How many days does it take to get to know Cusco? What are the main things I can't miss? How do I make the most of my time? Cusco is a land where every village, every mountain and every river carries an undeniable mystery. That is why in Terandes.com we have prepared the 7 best excursions in Cusco Peru.
It would take a lifetime to see all that the Inca capital has to offer. But for you who have a few days, we recommend the must-see, the favorite excursions, the basics to leave Cusco happy with your stay. You can see all these places in our 9-day Cusco Archaeological Capital of America Tour, but if you want to see more options of Tours in Cusco, we tell you about them at the end of the article!
Without further ado we mention the 7 Best Excursions in Cusco Peru that you should know:
Table of Contents
Pisac and Ollantaytambo are two of the historic towns in the sacred valley where you can still breathe the Inca legacy. Pisac is a beautiful town that every year welcomes thousands of people in spiritual and healing quests; its streets and fields remind us of calmer times and connected with nature.
However, what makes Pisac so magical is found above the town: in the mountains that resemble sculptures of pumas and ñustas (Inca queens), as well as in the Inca constructions that seem to be part of the mountain range itself. Before the town of Pisac was at river level, the Incas built the city in the mountains, leaving to this day farming terraces, castles and stairways that seem to reach up to the clouds.
The description of Pisac also fits Ollantaytambo. The most impressive thing about Ollantaytambo is the towering Inca fortress that seems to have been carved into the mountain itself and dominates over the town.
Unlike the archaeological site of Pisac, which sprawls over several mountains, this fortress can be visited in a couple of hours; the only difficult part is climbing so many steps. The Incas were masters of nature and understood that the small valleys they had had to be used to the maximum, so they left the soil for crops and built on top of the mountains, taking advantage of the slopes to make terraces for crops and the cold of the heights to make their food stores.
The town of Ollantaytambo is also beautiful in itself and preserves its mud houses, its cobblestone streets, its rainbow dresses worn by the villagers with their llamas and the tranquility of the nature that has reigned here for thousands of years. We could not recommend you more than to visit these two villages; the only thing left to do is to warn you that you will surely want to stay longer to continue exploring the Sacred Valley.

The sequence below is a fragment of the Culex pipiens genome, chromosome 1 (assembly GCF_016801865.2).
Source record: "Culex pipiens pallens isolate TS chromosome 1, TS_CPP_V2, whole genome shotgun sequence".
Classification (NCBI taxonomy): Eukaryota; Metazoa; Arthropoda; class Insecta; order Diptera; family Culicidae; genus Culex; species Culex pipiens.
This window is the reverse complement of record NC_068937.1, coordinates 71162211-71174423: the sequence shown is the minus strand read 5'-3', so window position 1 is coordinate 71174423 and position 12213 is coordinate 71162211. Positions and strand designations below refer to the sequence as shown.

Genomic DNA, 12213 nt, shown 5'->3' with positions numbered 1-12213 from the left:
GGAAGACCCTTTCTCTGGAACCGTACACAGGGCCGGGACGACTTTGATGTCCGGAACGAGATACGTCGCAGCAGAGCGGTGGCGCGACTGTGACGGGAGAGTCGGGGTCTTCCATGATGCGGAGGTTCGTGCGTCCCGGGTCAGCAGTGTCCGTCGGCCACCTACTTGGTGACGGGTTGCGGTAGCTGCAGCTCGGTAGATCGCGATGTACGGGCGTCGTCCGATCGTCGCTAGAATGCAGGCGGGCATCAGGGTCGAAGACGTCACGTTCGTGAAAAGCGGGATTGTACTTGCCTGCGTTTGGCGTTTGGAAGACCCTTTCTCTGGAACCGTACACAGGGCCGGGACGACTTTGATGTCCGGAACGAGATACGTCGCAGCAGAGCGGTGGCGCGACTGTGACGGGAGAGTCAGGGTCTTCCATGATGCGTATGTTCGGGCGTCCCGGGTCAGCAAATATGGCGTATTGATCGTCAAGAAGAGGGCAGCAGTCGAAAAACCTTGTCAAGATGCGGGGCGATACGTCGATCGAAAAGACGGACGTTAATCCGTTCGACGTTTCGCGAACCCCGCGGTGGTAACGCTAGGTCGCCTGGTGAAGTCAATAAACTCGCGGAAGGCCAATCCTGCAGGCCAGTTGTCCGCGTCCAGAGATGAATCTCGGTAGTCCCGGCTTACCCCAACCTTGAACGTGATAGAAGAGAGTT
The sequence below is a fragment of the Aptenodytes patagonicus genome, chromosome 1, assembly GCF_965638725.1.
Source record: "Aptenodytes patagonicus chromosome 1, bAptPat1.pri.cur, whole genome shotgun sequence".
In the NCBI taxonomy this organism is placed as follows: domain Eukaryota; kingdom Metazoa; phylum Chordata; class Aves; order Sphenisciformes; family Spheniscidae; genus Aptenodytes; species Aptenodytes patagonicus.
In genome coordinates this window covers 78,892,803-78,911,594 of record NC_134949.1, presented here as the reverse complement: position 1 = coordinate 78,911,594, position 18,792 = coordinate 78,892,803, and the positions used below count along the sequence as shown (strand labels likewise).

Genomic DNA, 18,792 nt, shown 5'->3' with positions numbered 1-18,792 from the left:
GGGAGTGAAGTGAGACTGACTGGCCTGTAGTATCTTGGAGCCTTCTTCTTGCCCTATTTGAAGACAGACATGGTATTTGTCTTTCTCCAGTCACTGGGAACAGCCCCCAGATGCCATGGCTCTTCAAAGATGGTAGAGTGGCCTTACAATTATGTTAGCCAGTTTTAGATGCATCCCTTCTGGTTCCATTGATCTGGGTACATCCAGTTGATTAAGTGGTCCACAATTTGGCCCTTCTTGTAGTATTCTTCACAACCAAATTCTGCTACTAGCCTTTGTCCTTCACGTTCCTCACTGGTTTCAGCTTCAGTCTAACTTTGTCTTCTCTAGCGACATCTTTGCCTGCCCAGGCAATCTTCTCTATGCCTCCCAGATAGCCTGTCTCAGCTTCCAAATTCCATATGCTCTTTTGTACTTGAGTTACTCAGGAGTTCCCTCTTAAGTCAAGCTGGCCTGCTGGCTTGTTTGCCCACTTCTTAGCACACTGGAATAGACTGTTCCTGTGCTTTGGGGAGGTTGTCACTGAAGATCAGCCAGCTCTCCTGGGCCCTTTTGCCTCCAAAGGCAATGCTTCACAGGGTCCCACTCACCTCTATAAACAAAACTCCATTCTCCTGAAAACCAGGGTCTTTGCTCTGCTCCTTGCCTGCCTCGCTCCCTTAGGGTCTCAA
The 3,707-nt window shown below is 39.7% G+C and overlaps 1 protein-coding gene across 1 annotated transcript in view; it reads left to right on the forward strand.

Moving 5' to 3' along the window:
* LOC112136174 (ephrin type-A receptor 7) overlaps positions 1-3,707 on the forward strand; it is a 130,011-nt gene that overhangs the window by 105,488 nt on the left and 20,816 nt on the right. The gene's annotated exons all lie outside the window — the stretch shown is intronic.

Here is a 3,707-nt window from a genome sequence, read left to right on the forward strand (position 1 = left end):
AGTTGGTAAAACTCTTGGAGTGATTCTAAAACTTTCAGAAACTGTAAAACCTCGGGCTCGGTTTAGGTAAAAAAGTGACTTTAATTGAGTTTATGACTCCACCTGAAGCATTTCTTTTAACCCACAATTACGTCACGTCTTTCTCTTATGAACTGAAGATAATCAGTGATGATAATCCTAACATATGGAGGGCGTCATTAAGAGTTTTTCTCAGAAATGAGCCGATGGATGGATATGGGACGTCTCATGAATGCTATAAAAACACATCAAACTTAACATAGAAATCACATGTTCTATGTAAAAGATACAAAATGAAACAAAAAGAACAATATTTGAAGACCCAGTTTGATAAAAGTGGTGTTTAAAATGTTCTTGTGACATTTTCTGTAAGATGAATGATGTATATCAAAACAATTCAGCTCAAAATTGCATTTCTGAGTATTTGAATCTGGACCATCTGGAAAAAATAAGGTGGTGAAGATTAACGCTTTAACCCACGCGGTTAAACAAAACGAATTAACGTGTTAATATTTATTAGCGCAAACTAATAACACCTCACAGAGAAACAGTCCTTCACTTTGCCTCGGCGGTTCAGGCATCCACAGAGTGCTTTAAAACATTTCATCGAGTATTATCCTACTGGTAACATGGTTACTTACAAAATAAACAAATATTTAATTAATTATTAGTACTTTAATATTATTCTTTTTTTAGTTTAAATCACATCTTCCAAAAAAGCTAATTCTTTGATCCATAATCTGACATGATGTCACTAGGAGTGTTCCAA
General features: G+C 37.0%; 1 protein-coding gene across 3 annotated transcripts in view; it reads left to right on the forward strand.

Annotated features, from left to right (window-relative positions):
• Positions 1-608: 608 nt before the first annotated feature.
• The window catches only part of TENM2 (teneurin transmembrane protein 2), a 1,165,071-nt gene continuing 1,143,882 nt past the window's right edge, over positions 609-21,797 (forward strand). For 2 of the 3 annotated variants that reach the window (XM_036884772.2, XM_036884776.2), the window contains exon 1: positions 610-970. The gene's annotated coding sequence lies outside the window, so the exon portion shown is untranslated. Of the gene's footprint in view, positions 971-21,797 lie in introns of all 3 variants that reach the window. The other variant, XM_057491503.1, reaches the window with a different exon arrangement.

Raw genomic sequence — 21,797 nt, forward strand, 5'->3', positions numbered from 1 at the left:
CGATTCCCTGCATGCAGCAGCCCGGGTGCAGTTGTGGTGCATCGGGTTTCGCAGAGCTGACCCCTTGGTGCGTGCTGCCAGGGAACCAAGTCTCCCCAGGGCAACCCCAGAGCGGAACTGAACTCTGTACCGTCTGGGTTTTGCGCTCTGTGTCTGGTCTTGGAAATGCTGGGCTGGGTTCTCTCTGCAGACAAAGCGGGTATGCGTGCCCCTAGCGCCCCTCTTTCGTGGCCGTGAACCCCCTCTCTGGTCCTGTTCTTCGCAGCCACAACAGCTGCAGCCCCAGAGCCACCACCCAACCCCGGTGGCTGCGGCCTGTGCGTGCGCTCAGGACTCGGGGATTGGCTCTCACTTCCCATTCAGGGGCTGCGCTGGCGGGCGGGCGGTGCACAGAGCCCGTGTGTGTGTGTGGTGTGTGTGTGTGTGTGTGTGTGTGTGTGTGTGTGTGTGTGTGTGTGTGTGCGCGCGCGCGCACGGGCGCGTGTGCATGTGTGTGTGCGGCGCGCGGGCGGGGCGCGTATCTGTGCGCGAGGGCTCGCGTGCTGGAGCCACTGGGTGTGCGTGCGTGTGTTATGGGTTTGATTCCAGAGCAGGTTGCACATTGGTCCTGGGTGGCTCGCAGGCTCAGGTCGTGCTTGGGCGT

Maras and Moray are also famous sites found in Cusco, but on the way from the city to the Sacred Valley. These two are quite close to each other and can be visited in a couple of hours, so you can add them to your itinerary to fill the day with more of Cusco's wonders. The salt mines of Maras is an iconic tourist site that offers a beautiful landscape: a whole gorge full of rectangular wells where the famous pink salt of Maras is cultivated.
This salt is highly nutritious because it comes from salt water springs that contain many minerals. It is also a historical site where this famous salt (kachi in Quechua) has been extracted since the time of the Incas.
Maras has a beautiful view, but if of the two we had to choose one place to visit, our choice would be Moray. Moray is a unique and very mysterious Inca archaeological site that is believed to have been an agricultural laboratory for research and experimentation with plant species. It is a huge hole in the ground that was exploited by building many circular terraces as stairs. This made it possible to use the different altitudinal levels and to domesticate plants from low climates to produce at high altitudes. And also vice versa, adapting high altitude plants to produce at lower altitudes.
You don't have to go far from the city of Cusco to be amazed by Inca constructions. In our Tour, we show you four ruins on the outskirts of Cusco that you can visit in one day. The first and most important is Sacsayhuaman, which can be reached on foot in 30 minutes from Cusco's Main Square. This archaeological site deserves no introduction, as it is one of the most famous constructions of the Incas for its gigantic stone walls and mysterious tunnels that never end.
Not far from Sacsayhuaman, is our next archaeological site: Q'enqo. Passing a very beautiful Eucalyptus forest, we find this place of worship full of irregular rocks, other sculpted rocks and subway tunnels and galleries that many believe functioned as a labyrinth. A little further away from the city passing Q'enqo, our other two ruins are close together.